Evergrande Steadily Repays Debt While Taking On New Risk – NMP Skip to main content

Evergrande Steadily Repays Debt While Taking On New Risk

Katie Jensen
Oct 26, 2021

Evergrande Chairman Hui Ka Yan has ambitious plans, signaling last Friday that the firm wants to move away from housing and focus on making electric cars. 

KEY TAKEAWAYS
  • Evergrande, the embattled Chinese real estate developer, narrowly avoided default last week by paying back $83.5 million in overdue debts and restarting previously halted real estate projects.
  • The Chinese government shows no hint of stepping in, but Chairman Hui Ka Yan has more ambitious plans, signaling last Friday that the firm wants to move away from housing and focus on making electric cars. 
  • In an effort to sell off their assets and pay their debt, last Sunday, Evergrande announced it resumed work on more than 10 projects in 6 cities, including Shenzen.
  • Shares of the Evergrande Group shot up 4% on Monday, after their announcement on Sunday to prioritize the growth of its electric vehicle business.

Evergrande, the embattled Chinese real estate developer, narrowly avoided default last week by paying $83.5 million in overdue debts and restarting previously halted real estate projects. The Chinese government shows no hint of stepping in, but Evergrande Chairman Hui Ka Yan has more ambitious plans, signaling last Friday that the firm wants to move away from housing and focus on making electric cars.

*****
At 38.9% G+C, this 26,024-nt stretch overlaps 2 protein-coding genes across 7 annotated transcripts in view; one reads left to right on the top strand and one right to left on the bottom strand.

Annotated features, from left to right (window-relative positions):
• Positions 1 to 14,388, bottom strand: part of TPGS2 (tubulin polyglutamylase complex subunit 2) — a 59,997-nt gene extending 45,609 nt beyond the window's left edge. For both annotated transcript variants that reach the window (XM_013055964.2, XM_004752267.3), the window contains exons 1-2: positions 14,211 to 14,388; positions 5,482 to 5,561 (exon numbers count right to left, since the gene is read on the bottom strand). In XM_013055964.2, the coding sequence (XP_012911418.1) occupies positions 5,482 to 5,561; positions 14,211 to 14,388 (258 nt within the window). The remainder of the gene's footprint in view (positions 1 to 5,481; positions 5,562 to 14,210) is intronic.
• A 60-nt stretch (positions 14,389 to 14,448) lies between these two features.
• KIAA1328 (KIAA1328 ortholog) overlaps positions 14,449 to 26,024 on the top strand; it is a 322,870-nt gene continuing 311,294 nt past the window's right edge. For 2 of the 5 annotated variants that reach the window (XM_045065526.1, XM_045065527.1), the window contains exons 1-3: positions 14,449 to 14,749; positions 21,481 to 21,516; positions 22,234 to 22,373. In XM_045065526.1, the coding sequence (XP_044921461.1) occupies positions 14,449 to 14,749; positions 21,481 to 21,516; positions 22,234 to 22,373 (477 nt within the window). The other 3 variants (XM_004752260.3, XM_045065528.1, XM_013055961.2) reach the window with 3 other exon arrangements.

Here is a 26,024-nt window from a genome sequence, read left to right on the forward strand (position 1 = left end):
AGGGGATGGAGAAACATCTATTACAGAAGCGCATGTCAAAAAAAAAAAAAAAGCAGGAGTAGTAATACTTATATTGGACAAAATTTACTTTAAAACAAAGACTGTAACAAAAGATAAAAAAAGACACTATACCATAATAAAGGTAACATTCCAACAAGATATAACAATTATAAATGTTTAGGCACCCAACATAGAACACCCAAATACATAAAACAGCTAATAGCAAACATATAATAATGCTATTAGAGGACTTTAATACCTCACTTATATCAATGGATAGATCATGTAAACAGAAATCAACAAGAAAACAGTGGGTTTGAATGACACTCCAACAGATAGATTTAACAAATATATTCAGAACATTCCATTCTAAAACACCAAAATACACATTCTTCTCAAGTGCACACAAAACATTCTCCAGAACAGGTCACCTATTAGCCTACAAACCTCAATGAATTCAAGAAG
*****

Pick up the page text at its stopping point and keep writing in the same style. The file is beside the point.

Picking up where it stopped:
Apparently, holding $300 billion in liabilities and sinking deeper into a debt crisis is not enough to shake the chairman's entrepreneurial spirit. Not even the encroaching deadline for a $47.5 million interest payment (due this Friday) could make this real estate giant buckle under pressure. Last Friday, Hui stated he wants to make electric vehicles the main business within the decade, according to reports from Chinese state media

However, the subsidiary responsible for this segment of the company, China Evergrande New Energy Vehicle Group, has yet to deliver a single car. According to a statement by the president of the electric vehicle unit, Yong Zhou Liu, the company will deliver it’s first car by 2022. 

This new business venture was described to reporters of the Wall Street Journal as a cross between happenstance and a last-ditch effort. Hui attended a private dinner hosted by billionaire entrepreneur Jack Ma, where he humbly introduced himself as a car salesman. At the time, Evergrande was just weeks away from a potentially devastating showdown with its creditors. 

Other guests in attendance couldn’t tell whether it was desperation or blind confidence that caused Hui to pitch his audacious new venture: a new electric vehicle company that will blow Tesla Inc. and others out of the water by becoming the “world’s largest and most powerful” EV maker by 2025. This wild fusion between car-making and property development must have enticed Ma, because the Evergrande New Energy Vehicle Group (Evergrande Auto) saw it’s capital grow last month to roughly $87 billion, according to the WSJ